Biography: Stephen Calvin Allgood born April 8, 1836




Blount County, Alabama

Rev. Stephen Calvin Allgood was a teacher, minister, and member of the Constitutional Convention of 1875. He was born April 8, 1836, at Old Pendleton, now in Pickens County, South Carolina and died in 1917. He was the son of Deforest and Temperance (Clayton) Allgood, the former born at the same place, January 23, 1815, lived in Pickens County until November 1836, when he moved to Murphree’s Valley, Blount County. He was for sixty years a Primitive Baptist minister and died at Oneonta, February 12, 1900.

Stephen Allgood was the grandson of Barnett H. Allgood, who came from Virginia to South Carolina. He attended the county schools, taught from 1857 to 1861; enlisted in August 1861 in Co. K., 19th Alabama infantry regiment, under Col. Joseph Wheeler and served until the fall of 1863; served in Lewis’s cavalry battalion, 1864, and reached home in May 1865.

Stephen Calvin Allgood was a Democrat; Primitive Baptist, in which church he has been a minister since 1867; a Mason and Odd Fellow.

On December 16, 1858, he married 1st Martha Eldridge Jones,(Mar 30, 1838, AL -Jun 28, 1877, AL) daughter of Alva and Sarah Jones, who came about 1835 from South Carolina, and lived at or near Chepultepec. She is buried at Old Siloam Cemetery in Blount County, Alabama.

He married 2nd on September 10, 1877, Nancy Manila Nation (1843-1926) daughter of Jonathan and Julety Nation.

His known children were:

  1. Luella Kansas Allgood (b. 1860) unmarried in 1910 and living with her parents.
  2. Georgiana Dixie Allgood (1861-1930) m. a William Clinton Huffstutler in Blount County, Alabama April 3, 1879. They moved to Texas.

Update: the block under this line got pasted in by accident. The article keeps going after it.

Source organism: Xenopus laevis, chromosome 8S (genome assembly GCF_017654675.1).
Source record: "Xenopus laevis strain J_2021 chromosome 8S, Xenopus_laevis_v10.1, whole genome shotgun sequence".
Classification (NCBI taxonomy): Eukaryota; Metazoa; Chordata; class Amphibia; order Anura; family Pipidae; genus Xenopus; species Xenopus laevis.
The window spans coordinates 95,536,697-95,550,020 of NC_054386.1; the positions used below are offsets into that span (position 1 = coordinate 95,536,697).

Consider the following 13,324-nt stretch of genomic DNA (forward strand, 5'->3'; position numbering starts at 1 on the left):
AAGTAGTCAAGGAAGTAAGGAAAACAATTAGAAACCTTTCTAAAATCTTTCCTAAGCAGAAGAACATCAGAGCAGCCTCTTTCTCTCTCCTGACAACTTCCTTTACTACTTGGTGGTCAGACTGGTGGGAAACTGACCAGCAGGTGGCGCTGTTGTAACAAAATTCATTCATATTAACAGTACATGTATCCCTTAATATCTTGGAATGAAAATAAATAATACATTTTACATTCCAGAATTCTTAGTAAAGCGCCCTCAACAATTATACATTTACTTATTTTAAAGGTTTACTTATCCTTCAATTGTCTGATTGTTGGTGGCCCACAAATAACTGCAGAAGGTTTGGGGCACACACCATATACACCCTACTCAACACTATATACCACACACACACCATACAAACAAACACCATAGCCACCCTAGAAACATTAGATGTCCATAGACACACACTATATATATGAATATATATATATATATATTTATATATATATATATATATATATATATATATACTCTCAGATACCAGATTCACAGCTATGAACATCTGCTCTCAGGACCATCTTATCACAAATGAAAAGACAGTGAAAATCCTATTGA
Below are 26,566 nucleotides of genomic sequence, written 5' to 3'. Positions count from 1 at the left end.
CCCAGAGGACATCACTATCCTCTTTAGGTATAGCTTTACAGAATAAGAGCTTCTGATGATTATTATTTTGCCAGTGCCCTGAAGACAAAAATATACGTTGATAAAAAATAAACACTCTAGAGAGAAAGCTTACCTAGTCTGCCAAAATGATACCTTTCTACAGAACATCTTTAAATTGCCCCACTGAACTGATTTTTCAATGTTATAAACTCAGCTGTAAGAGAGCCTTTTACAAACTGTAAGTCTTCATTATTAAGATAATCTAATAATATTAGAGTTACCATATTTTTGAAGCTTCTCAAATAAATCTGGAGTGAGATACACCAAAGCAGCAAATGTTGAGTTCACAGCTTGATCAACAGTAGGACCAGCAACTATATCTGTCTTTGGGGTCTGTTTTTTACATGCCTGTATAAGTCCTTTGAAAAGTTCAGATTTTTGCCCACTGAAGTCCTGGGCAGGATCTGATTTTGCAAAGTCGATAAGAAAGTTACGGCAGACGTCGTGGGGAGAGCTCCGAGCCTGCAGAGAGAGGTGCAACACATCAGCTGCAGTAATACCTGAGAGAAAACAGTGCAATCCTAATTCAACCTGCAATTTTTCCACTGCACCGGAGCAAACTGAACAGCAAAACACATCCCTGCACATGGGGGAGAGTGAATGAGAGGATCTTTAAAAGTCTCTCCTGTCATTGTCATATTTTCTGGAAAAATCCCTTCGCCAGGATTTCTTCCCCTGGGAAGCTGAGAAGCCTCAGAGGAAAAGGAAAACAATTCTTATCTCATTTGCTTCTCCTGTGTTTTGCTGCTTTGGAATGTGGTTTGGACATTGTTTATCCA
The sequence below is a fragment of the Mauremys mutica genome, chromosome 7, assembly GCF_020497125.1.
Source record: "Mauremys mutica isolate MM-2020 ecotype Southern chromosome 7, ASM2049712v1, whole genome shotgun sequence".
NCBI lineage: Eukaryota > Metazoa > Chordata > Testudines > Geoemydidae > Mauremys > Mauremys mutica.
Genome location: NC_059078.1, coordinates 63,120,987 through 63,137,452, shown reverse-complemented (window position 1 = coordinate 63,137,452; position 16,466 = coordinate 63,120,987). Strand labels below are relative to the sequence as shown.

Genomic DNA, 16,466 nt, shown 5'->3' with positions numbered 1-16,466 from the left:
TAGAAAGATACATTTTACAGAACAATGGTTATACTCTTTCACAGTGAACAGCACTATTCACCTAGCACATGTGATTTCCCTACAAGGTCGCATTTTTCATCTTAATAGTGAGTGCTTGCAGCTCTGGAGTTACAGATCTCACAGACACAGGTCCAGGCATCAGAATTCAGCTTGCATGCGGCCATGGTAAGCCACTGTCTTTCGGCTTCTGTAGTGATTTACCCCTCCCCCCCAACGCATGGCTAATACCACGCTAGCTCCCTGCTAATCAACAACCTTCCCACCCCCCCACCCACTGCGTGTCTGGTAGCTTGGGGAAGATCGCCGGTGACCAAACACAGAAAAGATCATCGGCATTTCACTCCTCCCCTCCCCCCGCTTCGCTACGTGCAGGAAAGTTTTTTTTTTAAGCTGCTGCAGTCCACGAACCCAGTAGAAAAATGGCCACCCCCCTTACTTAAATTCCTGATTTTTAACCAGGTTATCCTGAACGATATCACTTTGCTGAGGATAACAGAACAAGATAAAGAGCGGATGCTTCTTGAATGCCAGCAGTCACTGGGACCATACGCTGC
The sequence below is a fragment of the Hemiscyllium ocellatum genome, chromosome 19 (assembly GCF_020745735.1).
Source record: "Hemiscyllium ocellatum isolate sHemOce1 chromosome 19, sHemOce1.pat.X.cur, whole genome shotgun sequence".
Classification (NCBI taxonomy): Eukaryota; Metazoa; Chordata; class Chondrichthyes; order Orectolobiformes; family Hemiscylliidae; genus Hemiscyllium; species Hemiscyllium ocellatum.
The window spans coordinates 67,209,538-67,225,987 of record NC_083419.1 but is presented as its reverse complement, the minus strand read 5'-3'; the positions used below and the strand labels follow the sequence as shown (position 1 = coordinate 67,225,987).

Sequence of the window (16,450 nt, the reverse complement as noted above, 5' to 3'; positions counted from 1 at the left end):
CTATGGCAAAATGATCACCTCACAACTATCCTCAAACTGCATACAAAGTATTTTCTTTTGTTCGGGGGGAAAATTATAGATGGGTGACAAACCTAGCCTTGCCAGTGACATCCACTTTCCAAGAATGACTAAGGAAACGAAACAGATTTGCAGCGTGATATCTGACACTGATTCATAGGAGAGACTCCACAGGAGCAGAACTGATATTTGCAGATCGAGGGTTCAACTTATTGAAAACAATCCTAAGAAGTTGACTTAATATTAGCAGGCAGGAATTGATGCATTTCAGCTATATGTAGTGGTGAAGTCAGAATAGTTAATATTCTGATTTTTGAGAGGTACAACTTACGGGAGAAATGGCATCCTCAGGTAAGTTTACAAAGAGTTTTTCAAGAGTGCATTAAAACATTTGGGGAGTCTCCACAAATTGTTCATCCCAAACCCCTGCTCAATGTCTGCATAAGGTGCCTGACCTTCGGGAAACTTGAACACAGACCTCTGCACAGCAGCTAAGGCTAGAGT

3. Miles Pennington Allgood (1863-1896) He married Julia Prudence Ballew and they had at least one child who died as an infant. Miles and his child, Claudie and wife are buried in Old Liberty Cemetery in Oneonta. His wife and child died in 1895, Miles died in 1896.
  4. May Wilick Allgood, deceased by 1917
  5. Leota Rebekah Allgood (b. 1868) m. William B. Neely, live in Colorado City, Tex.;
  6. Clinton Francisco Allgood (b. 1869 -1956) lived at North Birmingham;
  7. Sarah Elizabeth Allgood, (b. 1875) m. Paul Bowler, lived 1st AZ then divorced and lived at Los Angeles, Calif.;
  8. Mary Elvira Isadora Allgood (b. 1878) m. Tom Jenkins, lived at Oneonta;
  9. Remus Marcellus Alfonso (b. 1879) m. Cecile Ward deceased by 1917, formerly of Yuma, Ariz.
  10. Ulah Allgood  (1868-1932)

Rev. Stephen Calvins Allgood’s last residence was Oneonta, Alabama where he died August 19, 1917. He is buried in Old Liberty Cemetery in Oneonta, Alabama along with his 2nd wife.


  1. History of Alabama and dictionary of Alabama biography, Volume 3 By Thomas McAdory Owen, Marie Bankhead Owen
  3. # 107226319# 107227016 # 29907984  # 30095447 # 26811623# 30095447# 30095492# 61806891# 107227437# 48089464

ALABAMA FOOTPRINTS Confrontation:: Lost & Forgotten Stories

Prior to statehood, Alabama was a vast wilderness with a large Native American population. It is only natural that when new immigrants from other states arrived, conflicts over the land would arise. Soon, these small conflicts exploded into war.

Alabama Footprints Confrontation is a collection of lost and forgotten stories that reveals why and how the confrontation between the Native American population and settlers developed into the Creek-Indian War as well as stories of the bravery and heroism of participants from both sides.
Some stores include:

  • Tecumseh Causes Earthquake
  • Terrified Settlers Abandon Farms
  • Survivor Stories From Fort Mims Massacre
  • Hillabee Massacre
  • Threat of Starvation Men Turn To Mutiny
  • Red Eagle After The War


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